Cyber security training and awareness through game play?


Many organisations are choosing to implement their cyber security training and awareness programmes through game play, both to improve user participation and bring a level of interest to the subject area. This tactic presents advantages in that users are much more likely to respond to an interactive training programme, rather than having to read through pages and pages of security policies. Cyber security and awareness training is renowned for being difficult to teach to people, with many users less interested in how their actions may affect the organisation and more interested in getting on with their job while retaining the ability to browse the web and perform personal tasks.

However, cyber security training and awareness is imperative for organisations to ensure that users are aware of their policies and how breaching these may cause risks to business. This is vital for two reasons – firstly, if an employee breaches a security policy accidentally, this is more often than not because they are not appropriately trained in the subject area. For example, an employee that forgets to include a protective marking on an email that is subsequently released into the public domain. This scenario can be easily avoided through appropriate training on data protection and markings. However, failure to provide appropriate training may leave employees non the wiser on the risks of not marking data appropriately.

Secondly, and more importantly, malicious insiders that have not received appropriate training may be able to use this as an escape mechanism for undertaking illegal activity. For example, an employee with malicious intentions that has not received appropriate training but is fully aware that they are breaching security policies can use the excuse that they haven’t been trained properly  if they are caught doing something wrong, e.g. extracting company data or installing a malicious back door into the network. If the organisation provides appropriate cyber security and awareness training then these malicious insiders have no excuse as they have been trained appropriately and are aware of the consequences of their actions. This is why it is particularly important to ensure that employees sign some form of acceptable use policy following training, so that, if legal proceedings do occur due to misuse, that the organisation has ensured that the employee is aware of their misuse.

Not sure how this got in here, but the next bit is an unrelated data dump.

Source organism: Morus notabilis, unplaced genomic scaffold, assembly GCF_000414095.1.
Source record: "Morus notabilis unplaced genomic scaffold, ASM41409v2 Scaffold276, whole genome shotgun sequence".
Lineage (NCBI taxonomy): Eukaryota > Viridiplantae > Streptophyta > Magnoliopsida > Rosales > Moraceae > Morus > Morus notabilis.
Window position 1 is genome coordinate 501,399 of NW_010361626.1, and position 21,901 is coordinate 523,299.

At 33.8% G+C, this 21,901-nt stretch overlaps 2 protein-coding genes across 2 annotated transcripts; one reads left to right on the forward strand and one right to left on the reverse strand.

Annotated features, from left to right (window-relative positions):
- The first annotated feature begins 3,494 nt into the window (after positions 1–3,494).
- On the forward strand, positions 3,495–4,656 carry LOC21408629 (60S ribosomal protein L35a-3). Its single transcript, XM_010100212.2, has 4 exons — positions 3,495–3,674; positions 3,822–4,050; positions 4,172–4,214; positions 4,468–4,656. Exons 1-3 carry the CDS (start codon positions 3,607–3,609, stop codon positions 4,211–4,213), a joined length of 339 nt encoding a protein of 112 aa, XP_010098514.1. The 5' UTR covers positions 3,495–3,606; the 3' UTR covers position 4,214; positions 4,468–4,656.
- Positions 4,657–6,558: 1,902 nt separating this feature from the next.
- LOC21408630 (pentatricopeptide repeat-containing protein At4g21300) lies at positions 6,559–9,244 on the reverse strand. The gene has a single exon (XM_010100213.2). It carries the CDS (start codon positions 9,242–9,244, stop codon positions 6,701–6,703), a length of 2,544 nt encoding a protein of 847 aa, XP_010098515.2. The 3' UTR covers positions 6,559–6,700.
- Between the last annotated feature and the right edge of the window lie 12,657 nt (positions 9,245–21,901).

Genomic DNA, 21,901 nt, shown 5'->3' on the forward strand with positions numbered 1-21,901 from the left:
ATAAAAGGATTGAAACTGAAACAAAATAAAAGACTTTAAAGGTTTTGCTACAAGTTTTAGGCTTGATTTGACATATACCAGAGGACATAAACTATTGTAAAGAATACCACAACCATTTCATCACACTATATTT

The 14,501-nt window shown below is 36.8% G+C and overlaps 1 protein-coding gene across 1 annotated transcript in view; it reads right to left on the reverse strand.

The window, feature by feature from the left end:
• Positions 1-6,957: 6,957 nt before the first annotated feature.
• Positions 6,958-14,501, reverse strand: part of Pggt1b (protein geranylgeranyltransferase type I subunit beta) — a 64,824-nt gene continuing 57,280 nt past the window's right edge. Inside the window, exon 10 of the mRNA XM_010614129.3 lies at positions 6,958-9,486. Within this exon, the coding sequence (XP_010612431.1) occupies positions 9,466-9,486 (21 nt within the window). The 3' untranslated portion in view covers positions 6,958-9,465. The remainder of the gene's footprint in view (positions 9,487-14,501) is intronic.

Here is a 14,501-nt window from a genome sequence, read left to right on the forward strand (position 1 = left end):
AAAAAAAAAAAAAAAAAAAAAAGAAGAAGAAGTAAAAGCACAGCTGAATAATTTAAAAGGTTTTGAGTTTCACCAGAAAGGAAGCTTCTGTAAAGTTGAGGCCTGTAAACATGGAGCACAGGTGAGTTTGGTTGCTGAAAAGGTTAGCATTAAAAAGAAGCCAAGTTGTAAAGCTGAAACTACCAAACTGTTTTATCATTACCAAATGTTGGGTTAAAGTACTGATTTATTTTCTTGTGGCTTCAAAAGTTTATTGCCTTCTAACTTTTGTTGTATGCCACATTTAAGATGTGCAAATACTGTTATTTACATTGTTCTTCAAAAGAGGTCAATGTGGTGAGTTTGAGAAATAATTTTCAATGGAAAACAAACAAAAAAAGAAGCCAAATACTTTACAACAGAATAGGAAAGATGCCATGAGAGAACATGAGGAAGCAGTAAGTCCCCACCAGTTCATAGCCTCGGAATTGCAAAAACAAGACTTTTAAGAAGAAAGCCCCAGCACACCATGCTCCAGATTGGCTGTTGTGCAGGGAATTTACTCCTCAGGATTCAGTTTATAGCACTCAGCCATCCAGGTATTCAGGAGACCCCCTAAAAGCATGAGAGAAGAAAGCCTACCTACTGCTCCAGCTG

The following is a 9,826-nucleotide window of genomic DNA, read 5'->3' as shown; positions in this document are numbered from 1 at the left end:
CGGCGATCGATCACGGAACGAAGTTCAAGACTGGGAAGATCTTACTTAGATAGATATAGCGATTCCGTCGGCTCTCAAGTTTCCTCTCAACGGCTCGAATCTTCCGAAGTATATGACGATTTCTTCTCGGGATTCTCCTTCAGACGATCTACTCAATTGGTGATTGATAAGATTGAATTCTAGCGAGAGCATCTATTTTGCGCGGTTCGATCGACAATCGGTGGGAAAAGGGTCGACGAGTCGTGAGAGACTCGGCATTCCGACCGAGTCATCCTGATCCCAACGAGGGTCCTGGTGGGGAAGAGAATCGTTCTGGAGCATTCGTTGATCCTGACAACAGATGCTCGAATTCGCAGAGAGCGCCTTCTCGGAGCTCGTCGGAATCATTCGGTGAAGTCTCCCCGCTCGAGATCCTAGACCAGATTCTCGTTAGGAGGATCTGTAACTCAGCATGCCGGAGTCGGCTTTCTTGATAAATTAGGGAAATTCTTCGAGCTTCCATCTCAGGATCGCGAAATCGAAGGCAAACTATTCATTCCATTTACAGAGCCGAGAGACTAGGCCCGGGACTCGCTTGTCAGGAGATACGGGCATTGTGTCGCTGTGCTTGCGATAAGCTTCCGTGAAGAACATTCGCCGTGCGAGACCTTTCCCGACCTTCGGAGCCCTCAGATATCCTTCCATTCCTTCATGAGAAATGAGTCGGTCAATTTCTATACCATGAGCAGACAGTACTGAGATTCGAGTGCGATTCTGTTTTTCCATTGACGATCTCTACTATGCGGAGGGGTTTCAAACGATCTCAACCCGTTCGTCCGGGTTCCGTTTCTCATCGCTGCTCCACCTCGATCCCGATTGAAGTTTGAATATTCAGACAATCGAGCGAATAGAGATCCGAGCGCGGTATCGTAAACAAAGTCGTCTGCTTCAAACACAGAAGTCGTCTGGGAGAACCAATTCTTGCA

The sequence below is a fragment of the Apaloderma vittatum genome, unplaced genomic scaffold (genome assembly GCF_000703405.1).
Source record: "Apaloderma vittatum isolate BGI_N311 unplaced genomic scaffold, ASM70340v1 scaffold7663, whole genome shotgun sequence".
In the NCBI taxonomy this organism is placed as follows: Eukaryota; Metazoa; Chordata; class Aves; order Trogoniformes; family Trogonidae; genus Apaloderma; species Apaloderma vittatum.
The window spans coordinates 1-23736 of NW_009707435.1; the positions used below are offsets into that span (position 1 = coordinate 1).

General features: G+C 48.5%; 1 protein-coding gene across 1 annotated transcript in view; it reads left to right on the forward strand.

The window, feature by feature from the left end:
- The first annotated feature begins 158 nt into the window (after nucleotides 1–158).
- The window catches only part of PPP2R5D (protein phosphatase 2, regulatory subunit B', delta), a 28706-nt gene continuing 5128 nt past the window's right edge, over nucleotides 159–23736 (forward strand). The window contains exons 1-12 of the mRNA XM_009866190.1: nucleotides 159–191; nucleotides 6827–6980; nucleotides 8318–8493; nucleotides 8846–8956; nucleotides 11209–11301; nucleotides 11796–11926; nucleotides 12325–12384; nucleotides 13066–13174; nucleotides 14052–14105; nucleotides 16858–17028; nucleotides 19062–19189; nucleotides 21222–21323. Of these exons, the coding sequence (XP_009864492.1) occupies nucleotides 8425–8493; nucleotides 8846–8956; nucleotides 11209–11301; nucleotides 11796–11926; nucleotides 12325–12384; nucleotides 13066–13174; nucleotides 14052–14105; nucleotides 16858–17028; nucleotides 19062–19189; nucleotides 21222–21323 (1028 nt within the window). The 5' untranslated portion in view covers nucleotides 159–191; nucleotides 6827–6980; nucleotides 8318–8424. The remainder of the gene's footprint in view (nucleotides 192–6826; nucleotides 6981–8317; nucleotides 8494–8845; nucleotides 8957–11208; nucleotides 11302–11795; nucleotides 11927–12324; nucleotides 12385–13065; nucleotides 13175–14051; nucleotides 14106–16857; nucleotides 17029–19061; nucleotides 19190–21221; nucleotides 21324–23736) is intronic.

information assurance security policies

Making information security policies more interactive increases the chances of users understanding, and ultimately complying, with them

So, we have looked at the reasons as to why cyber security and awareness training is important to an organisation, but what is the best way to deliver this type of training? As discussed, it is often a boring subject area that employees have little interest in. It is also a difficult subject area to convey in an interesting format so as to keep users interested in the subject area. With this in mind, many organisations are starting to implement cyber security training and awareness through game play.

Cyber security training and awareness can be best achieved through interactive means, either via game play, questionnaires, quizzes or live security training and group participation. Interactivity is key, and many cyber security training programs offer this kind of interactivity as part of a package. For example, a particular piece of software may provide some form of e-learning, where the employee works through presentations and data before answering a subset of questions at the end. This is often a popular route and  organisations can even configure these packages to restrict access to a system or service until the training is complete. The training package can also be configured to recur within a set time, mix up questions and content and even track all those that have complied. Finally, the software is capable of providing, storing and monitoring acceptable use policies. This may be one way of achieving cyber security training and awareness through interactivity.

The next option is to procure, or develop, an awareness style game that provides interactivity for the user. A simple first person style game can be produced that presents several real life scenarios and options for the user. The user must score a specific percentage in order to pass, and those who choose the wrong options are presented with the explanatory risk that has occurred due to their actions. The outcome is that cyber security training and awareness through game play enhances the users interactions with your security policies, ensures that the content remains fresh in their brain due to a circumstantial, scenario based approach. By developing an effective, interactive game data protection and security issues can be addressed in a relatively fun way – providing well educated employees that are less likely to succumb to security risks.

About Lee Hazell

Lee Hazell is a cyber security consultant with a keen interest in anything tech or security related. Follow Lee on .

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